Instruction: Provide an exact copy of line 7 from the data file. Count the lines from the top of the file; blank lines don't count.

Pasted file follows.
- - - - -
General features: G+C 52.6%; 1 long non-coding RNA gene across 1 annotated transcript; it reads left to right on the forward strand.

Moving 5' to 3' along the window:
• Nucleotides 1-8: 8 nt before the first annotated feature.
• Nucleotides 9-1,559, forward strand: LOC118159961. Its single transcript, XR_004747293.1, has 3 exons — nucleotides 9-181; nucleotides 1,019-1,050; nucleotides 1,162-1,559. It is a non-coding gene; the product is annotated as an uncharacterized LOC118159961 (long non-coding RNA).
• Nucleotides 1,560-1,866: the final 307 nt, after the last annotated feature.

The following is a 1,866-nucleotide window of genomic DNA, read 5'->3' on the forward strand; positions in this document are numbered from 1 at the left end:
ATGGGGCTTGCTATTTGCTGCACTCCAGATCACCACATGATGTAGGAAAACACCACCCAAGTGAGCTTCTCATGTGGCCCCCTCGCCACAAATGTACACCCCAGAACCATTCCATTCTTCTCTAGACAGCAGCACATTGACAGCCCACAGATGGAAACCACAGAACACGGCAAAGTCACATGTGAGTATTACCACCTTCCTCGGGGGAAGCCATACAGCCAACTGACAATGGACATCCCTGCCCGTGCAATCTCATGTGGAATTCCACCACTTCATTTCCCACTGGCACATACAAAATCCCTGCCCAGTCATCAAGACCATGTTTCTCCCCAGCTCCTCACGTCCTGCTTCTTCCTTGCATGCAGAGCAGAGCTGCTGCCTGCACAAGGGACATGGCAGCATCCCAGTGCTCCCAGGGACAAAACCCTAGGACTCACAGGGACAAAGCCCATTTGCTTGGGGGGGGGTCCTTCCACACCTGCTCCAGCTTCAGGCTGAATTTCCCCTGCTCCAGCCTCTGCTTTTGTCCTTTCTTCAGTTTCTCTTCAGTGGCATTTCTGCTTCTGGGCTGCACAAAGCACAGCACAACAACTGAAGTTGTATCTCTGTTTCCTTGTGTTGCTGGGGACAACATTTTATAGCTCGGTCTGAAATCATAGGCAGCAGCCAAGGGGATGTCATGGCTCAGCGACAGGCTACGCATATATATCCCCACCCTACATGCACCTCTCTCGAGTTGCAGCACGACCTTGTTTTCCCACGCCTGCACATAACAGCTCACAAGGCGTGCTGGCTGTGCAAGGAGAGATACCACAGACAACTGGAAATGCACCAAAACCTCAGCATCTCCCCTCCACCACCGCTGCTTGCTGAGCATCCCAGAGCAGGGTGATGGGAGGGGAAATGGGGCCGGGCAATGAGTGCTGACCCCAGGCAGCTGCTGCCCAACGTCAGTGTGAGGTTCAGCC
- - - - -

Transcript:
ATGGGGCTTGCTATTTGCTGCACTCCAGATCACCACATGATGTAGGAAAACACCACCCAAGTGAGCTTCTCATGTGGCCCCCTCGCCACAAATGTACACCCCAGAACCATTCCATTCTTCTCTAGACAGCAGCACATTGACAGCCCACAGATGGAAACCACAGAACACGGCAAAGTCACATGTGAGTATTACCACCTTCCTCGGGGGAAGCCATACAGCCAACTGACAATGGACATCCCTGCCCGTGCAATCTCATGTGGAATTCCACCACTTCATTTCCCACTGGCACATACAAAATCCCTGCCCAGTCATCAAGACCATGTTTCTCCCCAGCTCCTCACGTCCTGCTTCTTCCTTGCATGCAGAGCAGAGCTGCTGCCTGCACAAGGGACATGGCAGCATCCCAGTGCTCCCAGGGACAAAACCCTAGGACTCACAGGGACAAAGCCCATTTGCTTGGGGGGGGGTCCTTCCACACCTGCTCCAGCTTCAGGCTGAATTTCCCCTGCTCCAGCCTCTGCTTTTGTCCTTTCTTCAGTTTCTCTTCAGTGGCATTTCTGCTTCTGGGCTGCACAAAGCACAGCACAACAACTGAAGTTGTATCTCTGTTTCCTTGTGTTGCTGGGGACAACATTTTATAGCTCGGTCTGAAATCATAGGCAGCAGCCAAGGGGATGTCATGGCTCAGCGACAGGCTACGCATATATATCCCCACCCTACATGCACCTCTCTCGAGTTGCAGCACGACCTTGTTTTCCCACGCCTGCACATAACAGCTCACAAGGCGTGCTGGCTGTGCAAGGAGAGATACCACAGACAACTGGAAATGCACCAAAACCTCAGCATCTCCCCTCCACCACCGCTGCTTGCTGAGCATCCCAGAGCAGGGTGATGGGAGGGGAAATGGGGCCGGGCAATGAGTGCTGACCCCAGGCAGCTGCTGCCCAACGTCAGTGTGAGGTTCAGCC